Roma & The Trojan women

In this post we present an excerpt from Plutarch’s ‘Moralia’.

On The Bravery of Women I

Most of those that escaped from Troy at the time of its capture had to weather a storm, and, because of their inexperience in navigation and ignorance of the sea, were driven upon the shores of Italy, and, in the neighbourhood of the river Tiber, they barely escaped by running in, under compulsion, where there were anchorages and havens. While the men were wandering about the country, in search of information, it suddenly occurred to the women to reflect that for a happy and successful people any sort of a settled habitation on land is better than all wandering and voyaging, and that the Trojans must create a fatherland, since they were not able to recover that which they had lost. Thereupon, becoming of one mind, they burned the ships, one woman, Roma, taking the lead. Having accomplished this, they went to meet the men who were hurrying to the sea to save the ships, and, fearful of their anger, some embraced their husbands and some their relatives, and kissed them coaxingly, and mollified them by this manner of blandishment. This is the origin of the custom, which still persists among the Roman women, of greeting their kinsfolk with a kiss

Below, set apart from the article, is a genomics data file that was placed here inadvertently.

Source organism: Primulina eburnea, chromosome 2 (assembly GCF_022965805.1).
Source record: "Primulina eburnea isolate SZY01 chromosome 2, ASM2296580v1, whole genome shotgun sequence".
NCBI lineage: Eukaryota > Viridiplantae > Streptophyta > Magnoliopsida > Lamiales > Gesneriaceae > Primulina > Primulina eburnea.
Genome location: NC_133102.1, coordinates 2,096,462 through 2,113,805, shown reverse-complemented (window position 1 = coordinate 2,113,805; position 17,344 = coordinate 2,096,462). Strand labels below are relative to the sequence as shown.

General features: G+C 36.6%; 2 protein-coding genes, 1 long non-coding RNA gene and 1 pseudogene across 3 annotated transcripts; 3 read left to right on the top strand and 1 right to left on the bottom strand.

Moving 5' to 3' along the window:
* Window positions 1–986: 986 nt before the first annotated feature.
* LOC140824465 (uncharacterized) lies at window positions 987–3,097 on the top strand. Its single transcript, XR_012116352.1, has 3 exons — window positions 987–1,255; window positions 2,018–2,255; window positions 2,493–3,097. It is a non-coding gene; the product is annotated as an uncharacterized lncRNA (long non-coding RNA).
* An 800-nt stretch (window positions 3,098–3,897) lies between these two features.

The Trojans, apparently realizing the inevitable necessity, and after having also some experience with the native inhabitants, who received them kindly and humanely, came to be content with what had been done by the women, and took up their abode there with the Latins.

(Source: Plutarch’s Moralia, On the bravery of women, Vol. III, Loeb Classical Library)

Trojan Women Setting Fire to Their Fleet, by Claude Lorrain

NovoScriptorium: Plutarch, as many other ancient authors, takes for granted that the Trojan refugees were one of the constituting components of the Roman polity.

The Trojans were persuaded by their women’s desire to stay in Italy, according to the author.

The custom of women greeting their kinsfolk with a kiss was an ancient  Roman custom that still persists around the Mediterranean.

Plutarch indirectly suggests that the name ‘Roma‘ (the name of the great city) initially derived from the name of a Trojan lady. It has to be said here that the name itself derives from Greek;  the form ‘Rom-a‘ is a word ending coming from the Doric dialect, while the form ‘Rom-e’ comes from the Ionian one. “Ρώμα or Ρώμη” (Roma or Rome) in Greek means “physical strength, power”. In other words, Plutarch apparently was among the ancient writers who believed in the Greek origin of both Romans and Trojans.

The native inhabitants, the Latins, welcomed the Trojans kindly and humanely. But, who were those locals? According to Dionysius of Halicarnassus, they were mostly of Greek origin (1, 2, 3) and so were the Trojans themselves. 

Research-Comments for NovoScriptorium: Isidoros Aggelos

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